When I grew up in the 1950’s, the media covered stories about old people living under bridges and eating dog food out of cans.

At that time, legislators were bombarded by concerned citizens repelled by the concept of decent, formerly productive  citizens forced into abject poverty and the horrid conditions that come with it.  This is when social security began to provide sustainable stipends to the aged.

My uncle Bud was a good example of how a small amount of money managed well provided a happy (if modest) lifestyle for the elderly.  Employed full time for all of his life, a former low waged baker for one of the local big bakeries, Bud never made more than 40 cents/hr (Margaret made considerably less as a hotel maid).

When he and his sickly wife retired in the 1970’s, they still put their monthly bill money in envelops on the dresser, to make sure they had enough to pay everything, before they bought food, gas, or anything other than what they owed.

Because of the media’s coverage of dog food eating seniors living under bridges, Bud and Margaret were able to live a clean, modest lifestyle and not die in the pain and disgrace of poverty, living in tents or under bridges.

Today, America has children living under bridges (lots of them).

The number of homeless students attending Duluth public schools jumped 21% this year (a statewide trend and worse in many parts of the nation).

Among the *industrialized nations, (the 24 nations with long established infrastructures and democracies) the U.S. ranks number 1 in child poverty with 23% of our children living in poverty.

Homeless children are 3 times more likely to be sexually assaulted than those living at home.  Homeless children find it much harder to succeed in school or in life and their delinquency & crimes rates are far higher than the general population.

There is not a religion on the planet that abandons children & those people claiming there is do not have real religion (point that out to them).

The economics of letting poor children fall through the cracks & not graduate, adds millions of soon to be dysfunctional adults, more crime, & long term pain and expense to our communities.

All of the ethical arguments, data, and financial calculations indicate that healthy children become healthy productive citizens (investing in children equals a healthy society).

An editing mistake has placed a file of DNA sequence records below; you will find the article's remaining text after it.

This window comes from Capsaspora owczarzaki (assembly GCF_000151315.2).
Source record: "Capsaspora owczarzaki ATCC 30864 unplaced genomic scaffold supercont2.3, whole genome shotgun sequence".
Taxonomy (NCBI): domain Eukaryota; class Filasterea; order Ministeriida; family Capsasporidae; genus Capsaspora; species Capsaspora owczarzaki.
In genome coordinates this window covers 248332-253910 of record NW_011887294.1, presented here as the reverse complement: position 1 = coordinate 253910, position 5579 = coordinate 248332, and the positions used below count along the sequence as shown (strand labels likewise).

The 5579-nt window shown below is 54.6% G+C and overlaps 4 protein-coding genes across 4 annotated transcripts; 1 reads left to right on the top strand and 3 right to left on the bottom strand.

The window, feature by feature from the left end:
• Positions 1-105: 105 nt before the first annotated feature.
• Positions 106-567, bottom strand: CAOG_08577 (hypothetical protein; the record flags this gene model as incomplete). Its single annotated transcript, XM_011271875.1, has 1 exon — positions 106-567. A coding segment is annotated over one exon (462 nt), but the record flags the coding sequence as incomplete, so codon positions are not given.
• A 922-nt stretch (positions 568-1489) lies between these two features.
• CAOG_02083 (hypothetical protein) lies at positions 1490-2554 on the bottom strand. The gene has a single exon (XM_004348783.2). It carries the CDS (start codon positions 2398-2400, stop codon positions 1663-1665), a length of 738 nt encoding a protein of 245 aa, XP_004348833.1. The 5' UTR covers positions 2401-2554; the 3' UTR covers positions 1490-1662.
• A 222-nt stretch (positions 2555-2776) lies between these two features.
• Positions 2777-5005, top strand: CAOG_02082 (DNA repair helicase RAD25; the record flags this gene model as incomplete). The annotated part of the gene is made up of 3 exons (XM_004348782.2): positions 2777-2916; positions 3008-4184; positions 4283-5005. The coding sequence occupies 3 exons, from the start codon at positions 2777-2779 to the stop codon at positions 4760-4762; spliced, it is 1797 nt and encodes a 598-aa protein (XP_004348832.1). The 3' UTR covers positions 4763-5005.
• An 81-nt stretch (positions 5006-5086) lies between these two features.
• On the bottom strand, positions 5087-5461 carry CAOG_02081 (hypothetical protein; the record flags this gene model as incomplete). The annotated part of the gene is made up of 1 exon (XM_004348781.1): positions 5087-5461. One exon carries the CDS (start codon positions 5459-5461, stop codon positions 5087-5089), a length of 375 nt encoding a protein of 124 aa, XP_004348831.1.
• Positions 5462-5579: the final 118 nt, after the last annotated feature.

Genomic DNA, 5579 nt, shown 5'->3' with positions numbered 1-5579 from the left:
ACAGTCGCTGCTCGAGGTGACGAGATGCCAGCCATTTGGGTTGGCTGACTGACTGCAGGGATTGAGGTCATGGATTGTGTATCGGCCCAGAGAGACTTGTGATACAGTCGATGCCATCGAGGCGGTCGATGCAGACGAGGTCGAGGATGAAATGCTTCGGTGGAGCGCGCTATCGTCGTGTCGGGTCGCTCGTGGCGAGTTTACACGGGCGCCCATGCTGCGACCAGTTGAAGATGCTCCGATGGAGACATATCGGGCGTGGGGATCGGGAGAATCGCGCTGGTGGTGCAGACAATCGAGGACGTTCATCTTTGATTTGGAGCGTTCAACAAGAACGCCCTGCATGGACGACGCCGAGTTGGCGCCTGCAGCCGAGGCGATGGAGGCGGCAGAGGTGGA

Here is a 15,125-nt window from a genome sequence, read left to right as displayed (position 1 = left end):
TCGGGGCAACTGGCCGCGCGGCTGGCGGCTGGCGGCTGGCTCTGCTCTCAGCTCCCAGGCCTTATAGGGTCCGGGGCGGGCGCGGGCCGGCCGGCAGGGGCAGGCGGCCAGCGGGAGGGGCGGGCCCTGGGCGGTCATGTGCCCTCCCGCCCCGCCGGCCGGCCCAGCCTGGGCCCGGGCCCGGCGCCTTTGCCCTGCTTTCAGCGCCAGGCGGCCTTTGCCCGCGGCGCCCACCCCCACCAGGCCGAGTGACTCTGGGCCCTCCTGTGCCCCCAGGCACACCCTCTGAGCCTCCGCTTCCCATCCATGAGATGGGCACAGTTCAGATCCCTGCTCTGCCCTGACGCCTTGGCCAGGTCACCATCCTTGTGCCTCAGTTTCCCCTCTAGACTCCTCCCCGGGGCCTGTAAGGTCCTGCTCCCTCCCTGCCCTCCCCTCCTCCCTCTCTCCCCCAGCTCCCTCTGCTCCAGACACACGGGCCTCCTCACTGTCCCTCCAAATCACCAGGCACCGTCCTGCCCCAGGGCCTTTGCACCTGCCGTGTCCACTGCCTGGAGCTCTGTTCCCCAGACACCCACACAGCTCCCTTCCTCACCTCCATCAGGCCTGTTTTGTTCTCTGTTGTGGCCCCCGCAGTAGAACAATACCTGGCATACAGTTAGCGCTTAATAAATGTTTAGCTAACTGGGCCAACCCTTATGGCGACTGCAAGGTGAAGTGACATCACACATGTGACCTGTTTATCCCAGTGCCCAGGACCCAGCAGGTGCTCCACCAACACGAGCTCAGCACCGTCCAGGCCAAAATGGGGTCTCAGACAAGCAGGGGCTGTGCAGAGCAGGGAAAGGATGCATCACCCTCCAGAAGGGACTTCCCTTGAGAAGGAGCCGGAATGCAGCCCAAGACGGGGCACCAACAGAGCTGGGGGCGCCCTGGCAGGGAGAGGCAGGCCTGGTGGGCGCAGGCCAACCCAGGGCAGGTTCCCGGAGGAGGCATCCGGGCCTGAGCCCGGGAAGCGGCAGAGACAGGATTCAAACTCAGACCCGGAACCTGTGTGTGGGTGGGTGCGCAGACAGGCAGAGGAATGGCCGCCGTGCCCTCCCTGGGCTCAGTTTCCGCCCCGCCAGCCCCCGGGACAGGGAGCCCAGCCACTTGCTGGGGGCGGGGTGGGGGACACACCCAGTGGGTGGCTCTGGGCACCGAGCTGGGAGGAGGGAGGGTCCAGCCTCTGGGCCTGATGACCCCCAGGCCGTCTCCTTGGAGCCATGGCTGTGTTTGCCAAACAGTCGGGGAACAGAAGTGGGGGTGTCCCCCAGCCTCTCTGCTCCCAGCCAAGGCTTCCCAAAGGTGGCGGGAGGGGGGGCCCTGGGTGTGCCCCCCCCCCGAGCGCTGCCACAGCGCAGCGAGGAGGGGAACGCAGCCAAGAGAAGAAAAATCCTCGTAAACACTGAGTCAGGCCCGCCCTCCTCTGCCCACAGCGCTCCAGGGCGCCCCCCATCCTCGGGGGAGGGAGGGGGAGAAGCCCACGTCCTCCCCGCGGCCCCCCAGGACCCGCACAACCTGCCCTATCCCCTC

Our society today is suffering terribly.  As Pliny the Elder stated 2500 years ago, “What we do to our children, they will do to society”

Let’s do better things for our children.

Call your legislator, write a letter to the media, support subsidized daycare, crisis nursery centers, shelters for families, women, and children.  Help One Child lead a better life through your sustained actions.

Let’s make 2013 a better year for children in America


Inspire your campus or organization by motivating them to stand up for at risk children with Mike’s Invisible Children keynote talk.  

Motivate your posse to fully appreciate the value of their efforts & commitment & give them tools to make better things happen for children in your community.

Contact me to start a conversation mike@invisiblechildren.org   Support Kids At Risk Action & Purchase Amazon Kindle Invisible Children Ebook for 2.99 (support KARA) or Printed Book $16.95

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Published December 11, 2012, 12:00 AM

Number of homeless students up 21 percent in Duluth schools this year

The number of homeless students attending Duluth public schools jumped 21 percent this year, coinciding with statewide trends, according to a study released today by the Minnesota Housing Partnership.

By: Candace Renalls, Duluth News Tribune

 Homeless students in Duluth public schools
Homeless students in Duluth public schools

The number of homeless students attending Duluth public schools jumped 21 percent this year, coinciding with statewide trends, according to a study released today by the Minnesota Housing Partnership.

In tallies from July to September, the number of homeless students in Duluth reached 152, up from 126 last year. Those numbers have been building since 81 homeless students were recorded in 2008.

“The general trend is we’ve seen a clear increase in homelessness in children statewide, compared to several years ago,” said Leigh Rosenberg, research and outreach manager for Minnesota Housing Partnership. “We’re higher than several years ago. The combination of the recession and foreclosures crisis is putting many people into the rental market.”

Low-income families are then faced with few vacancies coupled with high rents, she said.

“That’s putting a squeeze on the rental markets in the state,” she said, noting that little new construction of affordable rental units is relieving the pressure.